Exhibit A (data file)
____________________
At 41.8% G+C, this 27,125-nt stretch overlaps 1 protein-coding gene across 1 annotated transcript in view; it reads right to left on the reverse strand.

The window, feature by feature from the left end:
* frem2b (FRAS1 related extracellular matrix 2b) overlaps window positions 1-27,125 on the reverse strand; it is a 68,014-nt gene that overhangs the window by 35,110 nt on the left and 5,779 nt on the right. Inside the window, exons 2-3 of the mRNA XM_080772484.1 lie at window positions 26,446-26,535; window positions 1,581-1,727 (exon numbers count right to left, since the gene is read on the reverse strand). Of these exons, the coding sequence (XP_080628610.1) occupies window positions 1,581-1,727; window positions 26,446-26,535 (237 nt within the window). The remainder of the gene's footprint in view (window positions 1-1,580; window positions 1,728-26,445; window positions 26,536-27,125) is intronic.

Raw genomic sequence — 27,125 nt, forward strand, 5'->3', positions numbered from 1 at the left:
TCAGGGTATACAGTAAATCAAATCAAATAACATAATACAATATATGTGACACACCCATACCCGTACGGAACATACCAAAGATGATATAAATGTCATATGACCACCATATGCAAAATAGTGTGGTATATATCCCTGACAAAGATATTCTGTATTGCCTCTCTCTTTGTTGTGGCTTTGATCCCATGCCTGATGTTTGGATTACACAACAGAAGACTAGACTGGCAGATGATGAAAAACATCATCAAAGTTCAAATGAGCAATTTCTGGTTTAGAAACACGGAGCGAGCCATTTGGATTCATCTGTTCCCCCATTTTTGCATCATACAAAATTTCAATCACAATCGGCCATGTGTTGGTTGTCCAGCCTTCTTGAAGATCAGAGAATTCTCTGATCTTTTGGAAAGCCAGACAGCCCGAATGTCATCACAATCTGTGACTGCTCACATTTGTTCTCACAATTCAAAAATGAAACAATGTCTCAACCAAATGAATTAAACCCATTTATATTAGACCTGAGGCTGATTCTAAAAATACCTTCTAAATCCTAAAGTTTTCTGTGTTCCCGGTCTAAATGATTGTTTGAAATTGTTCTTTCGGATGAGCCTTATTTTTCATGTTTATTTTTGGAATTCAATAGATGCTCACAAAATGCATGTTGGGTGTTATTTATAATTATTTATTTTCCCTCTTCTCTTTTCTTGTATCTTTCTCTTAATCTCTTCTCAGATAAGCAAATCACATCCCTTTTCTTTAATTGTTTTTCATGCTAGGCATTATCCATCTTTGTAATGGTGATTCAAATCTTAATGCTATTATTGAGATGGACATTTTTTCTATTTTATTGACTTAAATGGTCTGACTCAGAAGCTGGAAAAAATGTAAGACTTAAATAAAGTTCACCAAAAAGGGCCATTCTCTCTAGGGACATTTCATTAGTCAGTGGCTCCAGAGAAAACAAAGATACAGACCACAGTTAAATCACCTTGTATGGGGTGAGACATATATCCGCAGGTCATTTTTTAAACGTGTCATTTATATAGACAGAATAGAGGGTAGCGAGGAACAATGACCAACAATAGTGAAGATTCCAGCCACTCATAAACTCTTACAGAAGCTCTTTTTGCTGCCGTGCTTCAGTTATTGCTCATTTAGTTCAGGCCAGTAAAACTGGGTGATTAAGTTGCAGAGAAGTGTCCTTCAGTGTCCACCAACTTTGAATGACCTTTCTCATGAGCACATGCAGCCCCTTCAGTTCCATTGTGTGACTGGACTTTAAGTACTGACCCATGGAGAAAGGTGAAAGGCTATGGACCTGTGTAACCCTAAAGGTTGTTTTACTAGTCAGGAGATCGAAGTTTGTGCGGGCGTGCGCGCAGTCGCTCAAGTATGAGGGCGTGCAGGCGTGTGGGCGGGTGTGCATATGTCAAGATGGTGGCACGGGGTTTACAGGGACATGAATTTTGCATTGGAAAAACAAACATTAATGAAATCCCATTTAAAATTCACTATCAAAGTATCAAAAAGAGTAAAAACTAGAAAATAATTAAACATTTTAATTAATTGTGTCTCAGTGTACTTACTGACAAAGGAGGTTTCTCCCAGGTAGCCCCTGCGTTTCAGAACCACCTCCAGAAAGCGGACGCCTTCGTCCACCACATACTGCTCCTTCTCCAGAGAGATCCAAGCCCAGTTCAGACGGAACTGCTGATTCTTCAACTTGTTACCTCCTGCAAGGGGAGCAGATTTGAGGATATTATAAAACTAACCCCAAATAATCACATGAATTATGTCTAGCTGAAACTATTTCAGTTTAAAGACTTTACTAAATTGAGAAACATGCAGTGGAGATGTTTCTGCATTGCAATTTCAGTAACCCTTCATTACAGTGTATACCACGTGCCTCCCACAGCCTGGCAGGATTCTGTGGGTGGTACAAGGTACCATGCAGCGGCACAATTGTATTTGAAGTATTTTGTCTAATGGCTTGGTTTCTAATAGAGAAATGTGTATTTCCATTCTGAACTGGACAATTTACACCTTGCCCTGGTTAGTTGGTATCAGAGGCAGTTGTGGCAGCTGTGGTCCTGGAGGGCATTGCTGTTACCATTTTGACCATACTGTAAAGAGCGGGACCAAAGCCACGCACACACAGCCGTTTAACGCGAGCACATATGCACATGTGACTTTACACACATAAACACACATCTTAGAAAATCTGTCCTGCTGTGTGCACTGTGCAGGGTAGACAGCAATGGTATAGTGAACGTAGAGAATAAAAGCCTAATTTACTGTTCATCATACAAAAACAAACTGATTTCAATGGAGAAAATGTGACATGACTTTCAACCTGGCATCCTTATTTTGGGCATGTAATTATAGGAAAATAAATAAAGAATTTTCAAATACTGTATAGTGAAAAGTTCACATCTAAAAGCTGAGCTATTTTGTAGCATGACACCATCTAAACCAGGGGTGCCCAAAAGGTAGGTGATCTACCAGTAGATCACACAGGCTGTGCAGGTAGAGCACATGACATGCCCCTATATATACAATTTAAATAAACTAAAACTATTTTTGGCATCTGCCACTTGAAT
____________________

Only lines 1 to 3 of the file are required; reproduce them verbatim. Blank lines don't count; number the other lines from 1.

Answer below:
At 41.8% G+C, this 27,125-nt stretch overlaps 1 protein-coding gene across 1 annotated transcript in view; it reads right to left on the reverse strand.

The window, feature by feature from the left end:
* frem2b (FRAS1 related extracellular matrix 2b) overlaps window positions 1-27,125 on the reverse strand; it is a 68,014-nt gene that overhangs the window by 35,110 nt on the left and 5,779 nt on the right. Inside the window, exons 2-3 of the mRNA XM_080772484.1 lie at window positions 26,446-26,535; window positions 1,581-1,727 (exon numbers count right to left, since the gene is read on the reverse strand). Of these exons, the coding sequence (XP_080628610.1) occupies window positions 1,581-1,727; window positions 26,446-26,535 (237 nt within the window). The remainder of the gene's footprint in view (window positions 1-1,580; window positions 1,728-26,445; window positions 26,536-27,125) is intronic.